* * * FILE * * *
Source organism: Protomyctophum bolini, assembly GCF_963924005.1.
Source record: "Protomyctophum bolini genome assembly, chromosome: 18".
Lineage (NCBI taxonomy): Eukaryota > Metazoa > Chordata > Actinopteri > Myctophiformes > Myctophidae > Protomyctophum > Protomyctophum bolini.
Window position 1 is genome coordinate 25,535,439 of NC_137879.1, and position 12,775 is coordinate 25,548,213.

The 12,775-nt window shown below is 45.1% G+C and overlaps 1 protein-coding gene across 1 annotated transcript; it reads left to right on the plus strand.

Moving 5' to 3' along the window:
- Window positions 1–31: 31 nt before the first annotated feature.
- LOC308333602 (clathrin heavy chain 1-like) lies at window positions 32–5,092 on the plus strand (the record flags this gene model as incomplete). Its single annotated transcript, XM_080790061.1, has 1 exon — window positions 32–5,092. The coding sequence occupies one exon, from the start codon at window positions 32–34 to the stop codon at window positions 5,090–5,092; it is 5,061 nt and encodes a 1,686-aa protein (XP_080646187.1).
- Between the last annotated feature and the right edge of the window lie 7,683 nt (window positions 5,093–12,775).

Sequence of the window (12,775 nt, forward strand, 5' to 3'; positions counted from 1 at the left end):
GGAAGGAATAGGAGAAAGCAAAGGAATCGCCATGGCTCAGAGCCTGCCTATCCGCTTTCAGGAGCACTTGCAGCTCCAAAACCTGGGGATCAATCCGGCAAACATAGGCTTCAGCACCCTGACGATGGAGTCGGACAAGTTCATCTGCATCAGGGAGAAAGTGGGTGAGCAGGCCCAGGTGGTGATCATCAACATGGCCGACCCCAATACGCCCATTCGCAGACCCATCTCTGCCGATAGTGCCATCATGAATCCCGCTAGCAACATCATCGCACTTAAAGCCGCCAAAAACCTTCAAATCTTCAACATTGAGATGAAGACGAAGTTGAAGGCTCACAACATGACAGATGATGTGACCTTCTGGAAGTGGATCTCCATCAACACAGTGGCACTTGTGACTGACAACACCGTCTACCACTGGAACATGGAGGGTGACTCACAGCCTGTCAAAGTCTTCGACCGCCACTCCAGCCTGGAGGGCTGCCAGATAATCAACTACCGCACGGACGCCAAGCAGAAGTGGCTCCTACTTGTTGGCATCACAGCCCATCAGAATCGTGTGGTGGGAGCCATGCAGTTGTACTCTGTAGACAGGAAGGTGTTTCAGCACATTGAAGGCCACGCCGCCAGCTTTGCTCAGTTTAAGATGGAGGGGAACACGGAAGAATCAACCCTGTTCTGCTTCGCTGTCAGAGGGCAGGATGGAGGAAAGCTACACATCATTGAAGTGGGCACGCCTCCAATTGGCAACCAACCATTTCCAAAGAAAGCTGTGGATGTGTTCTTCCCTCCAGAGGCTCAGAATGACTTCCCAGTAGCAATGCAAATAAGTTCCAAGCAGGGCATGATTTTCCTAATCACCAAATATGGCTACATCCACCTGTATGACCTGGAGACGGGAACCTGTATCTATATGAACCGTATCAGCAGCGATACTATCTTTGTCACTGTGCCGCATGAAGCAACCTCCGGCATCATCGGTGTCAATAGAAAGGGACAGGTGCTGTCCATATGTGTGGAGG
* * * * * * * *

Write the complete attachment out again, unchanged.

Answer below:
Source organism: Protomyctophum bolini, assembly GCF_963924005.1.
Source record: "Protomyctophum bolini genome assembly, chromosome: 18".
Lineage (NCBI taxonomy): Eukaryota > Metazoa > Chordata > Actinopteri > Myctophiformes > Myctophidae > Protomyctophum > Protomyctophum bolini.
Window position 1 is genome coordinate 25,535,439 of NC_137879.1, and position 12,775 is coordinate 25,548,213.

The 12,775-nt window shown below is 45.1% G+C and overlaps 1 protein-coding gene across 1 annotated transcript; it reads left to right on the plus strand.

Moving 5' to 3' along the window:
- Window positions 1–31: 31 nt before the first annotated feature.
- LOC308333602 (clathrin heavy chain 1-like) lies at window positions 32–5,092 on the plus strand (the record flags this gene model as incomplete). Its single annotated transcript, XM_080790061.1, has 1 exon — window positions 32–5,092. The coding sequence occupies one exon, from the start codon at window positions 32–34 to the stop codon at window positions 5,090–5,092; it is 5,061 nt and encodes a 1,686-aa protein (XP_080646187.1).
- Between the last annotated feature and the right edge of the window lie 7,683 nt (window positions 5,093–12,775).

Sequence of the window (12,775 nt, forward strand, 5' to 3'; positions counted from 1 at the left end):
GGAAGGAATAGGAGAAAGCAAAGGAATCGCCATGGCTCAGAGCCTGCCTATCCGCTTTCAGGAGCACTTGCAGCTCCAAAACCTGGGGATCAATCCGGCAAACATAGGCTTCAGCACCCTGACGATGGAGTCGGACAAGTTCATCTGCATCAGGGAGAAAGTGGGTGAGCAGGCCCAGGTGGTGATCATCAACATGGCCGACCCCAATACGCCCATTCGCAGACCCATCTCTGCCGATAGTGCCATCATGAATCCCGCTAGCAACATCATCGCACTTAAAGCCGCCAAAAACCTTCAAATCTTCAACATTGAGATGAAGACGAAGTTGAAGGCTCACAACATGACAGATGATGTGACCTTCTGGAAGTGGATCTCCATCAACACAGTGGCACTTGTGACTGACAACACCGTCTACCACTGGAACATGGAGGGTGACTCACAGCCTGTCAAAGTCTTCGACCGCCACTCCAGCCTGGAGGGCTGCCAGATAATCAACTACCGCACGGACGCCAAGCAGAAGTGGCTCCTACTTGTTGGCATCACAGCCCATCAGAATCGTGTGGTGGGAGCCATGCAGTTGTACTCTGTAGACAGGAAGGTGTTTCAGCACATTGAAGGCCACGCCGCCAGCTTTGCTCAGTTTAAGATGGAGGGGAACACGGAAGAATCAACCCTGTTCTGCTTCGCTGTCAGAGGGCAGGATGGAGGAAAGCTACACATCATTGAAGTGGGCACGCCTCCAATTGGCAACCAACCATTTCCAAAGAAAGCTGTGGATGTGTTCTTCCCTCCAGAGGCTCAGAATGACTTCCCAGTAGCAATGCAAATAAGTTCCAAGCAGGGCATGATTTTCCTAATCACCAAATATGGCTACATCCACCTGTATGACCTGGAGACGGGAACCTGTATCTATATGAACCGTATCAGCAGCGATACTATCTTTGTCACTGTGCCGCATGAAGCAACCTCCGGCATCATCGGTGTCAATAGAAAGGGACAGGTGCTGTCCATATGTGTGGAGG